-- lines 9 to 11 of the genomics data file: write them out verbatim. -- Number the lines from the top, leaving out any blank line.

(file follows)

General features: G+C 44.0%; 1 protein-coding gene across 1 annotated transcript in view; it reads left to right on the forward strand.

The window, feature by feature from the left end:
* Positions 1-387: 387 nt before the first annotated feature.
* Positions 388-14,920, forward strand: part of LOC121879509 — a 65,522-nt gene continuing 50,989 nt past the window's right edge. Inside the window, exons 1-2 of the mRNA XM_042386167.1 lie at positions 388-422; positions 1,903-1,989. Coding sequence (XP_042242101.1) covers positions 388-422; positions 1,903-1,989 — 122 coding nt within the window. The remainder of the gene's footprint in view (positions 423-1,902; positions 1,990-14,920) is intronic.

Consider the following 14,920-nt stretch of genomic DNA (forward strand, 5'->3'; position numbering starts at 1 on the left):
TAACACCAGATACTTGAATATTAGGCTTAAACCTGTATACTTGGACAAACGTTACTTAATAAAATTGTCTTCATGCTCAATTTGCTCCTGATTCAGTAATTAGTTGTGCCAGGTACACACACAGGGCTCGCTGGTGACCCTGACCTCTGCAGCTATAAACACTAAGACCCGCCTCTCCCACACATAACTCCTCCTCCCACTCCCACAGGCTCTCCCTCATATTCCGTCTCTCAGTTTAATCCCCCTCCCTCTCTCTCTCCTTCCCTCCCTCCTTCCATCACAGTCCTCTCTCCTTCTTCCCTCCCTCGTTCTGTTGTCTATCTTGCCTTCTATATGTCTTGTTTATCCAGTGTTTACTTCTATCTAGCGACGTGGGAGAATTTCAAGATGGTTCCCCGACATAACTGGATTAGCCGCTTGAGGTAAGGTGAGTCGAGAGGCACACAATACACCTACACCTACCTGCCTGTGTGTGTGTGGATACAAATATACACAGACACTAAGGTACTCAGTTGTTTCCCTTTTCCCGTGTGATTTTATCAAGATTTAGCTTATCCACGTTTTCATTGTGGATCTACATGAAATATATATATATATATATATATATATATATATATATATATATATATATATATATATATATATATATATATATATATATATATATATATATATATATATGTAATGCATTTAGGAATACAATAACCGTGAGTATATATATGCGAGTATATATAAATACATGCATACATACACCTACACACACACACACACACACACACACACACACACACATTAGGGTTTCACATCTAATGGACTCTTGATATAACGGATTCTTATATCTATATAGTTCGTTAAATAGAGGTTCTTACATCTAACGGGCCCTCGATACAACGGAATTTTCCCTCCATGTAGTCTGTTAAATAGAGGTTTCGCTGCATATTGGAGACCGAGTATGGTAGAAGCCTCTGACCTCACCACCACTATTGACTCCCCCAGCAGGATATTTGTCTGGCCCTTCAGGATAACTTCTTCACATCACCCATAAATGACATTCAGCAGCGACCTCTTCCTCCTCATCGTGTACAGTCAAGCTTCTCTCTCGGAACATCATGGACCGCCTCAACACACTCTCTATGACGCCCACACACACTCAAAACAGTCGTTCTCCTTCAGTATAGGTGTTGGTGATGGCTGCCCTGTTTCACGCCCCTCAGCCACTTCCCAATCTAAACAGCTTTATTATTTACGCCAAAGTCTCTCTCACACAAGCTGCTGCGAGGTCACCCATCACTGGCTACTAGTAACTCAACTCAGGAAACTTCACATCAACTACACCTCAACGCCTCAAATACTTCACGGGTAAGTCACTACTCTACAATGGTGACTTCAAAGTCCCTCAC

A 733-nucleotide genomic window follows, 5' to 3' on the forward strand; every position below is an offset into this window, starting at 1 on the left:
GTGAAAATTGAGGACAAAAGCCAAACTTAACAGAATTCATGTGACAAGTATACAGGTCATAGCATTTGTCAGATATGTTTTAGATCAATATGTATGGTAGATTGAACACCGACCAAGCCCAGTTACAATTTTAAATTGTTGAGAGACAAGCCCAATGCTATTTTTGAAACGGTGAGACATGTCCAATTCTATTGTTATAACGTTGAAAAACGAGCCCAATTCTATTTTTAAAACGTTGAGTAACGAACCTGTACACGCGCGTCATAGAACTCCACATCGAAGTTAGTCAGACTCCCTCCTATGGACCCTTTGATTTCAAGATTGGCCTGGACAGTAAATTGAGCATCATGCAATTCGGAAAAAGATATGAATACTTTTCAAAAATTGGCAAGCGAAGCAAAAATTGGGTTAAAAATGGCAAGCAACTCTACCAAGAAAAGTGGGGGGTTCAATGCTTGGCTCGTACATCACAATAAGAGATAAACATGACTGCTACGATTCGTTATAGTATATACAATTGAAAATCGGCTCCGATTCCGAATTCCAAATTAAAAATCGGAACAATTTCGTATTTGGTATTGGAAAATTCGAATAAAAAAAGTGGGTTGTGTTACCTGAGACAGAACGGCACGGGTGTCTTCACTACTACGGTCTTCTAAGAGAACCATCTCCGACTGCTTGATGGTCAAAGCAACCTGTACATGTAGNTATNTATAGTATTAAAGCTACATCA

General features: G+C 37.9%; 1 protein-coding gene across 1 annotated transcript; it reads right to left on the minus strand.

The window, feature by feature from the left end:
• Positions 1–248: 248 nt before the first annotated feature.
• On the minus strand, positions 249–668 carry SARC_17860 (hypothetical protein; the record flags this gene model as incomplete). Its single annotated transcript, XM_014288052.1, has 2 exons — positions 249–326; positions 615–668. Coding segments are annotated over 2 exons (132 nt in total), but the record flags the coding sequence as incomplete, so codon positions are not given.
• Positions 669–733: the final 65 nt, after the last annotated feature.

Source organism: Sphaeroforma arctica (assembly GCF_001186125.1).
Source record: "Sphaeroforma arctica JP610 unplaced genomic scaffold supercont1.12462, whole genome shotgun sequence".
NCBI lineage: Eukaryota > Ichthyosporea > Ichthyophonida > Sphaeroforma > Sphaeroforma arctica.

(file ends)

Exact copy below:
General features: G+C 37.9%; 1 protein-coding gene across 1 annotated transcript; it reads right to left on the minus strand.

The window, feature by feature from the left end:
• Positions 1–248: 248 nt before the first annotated feature.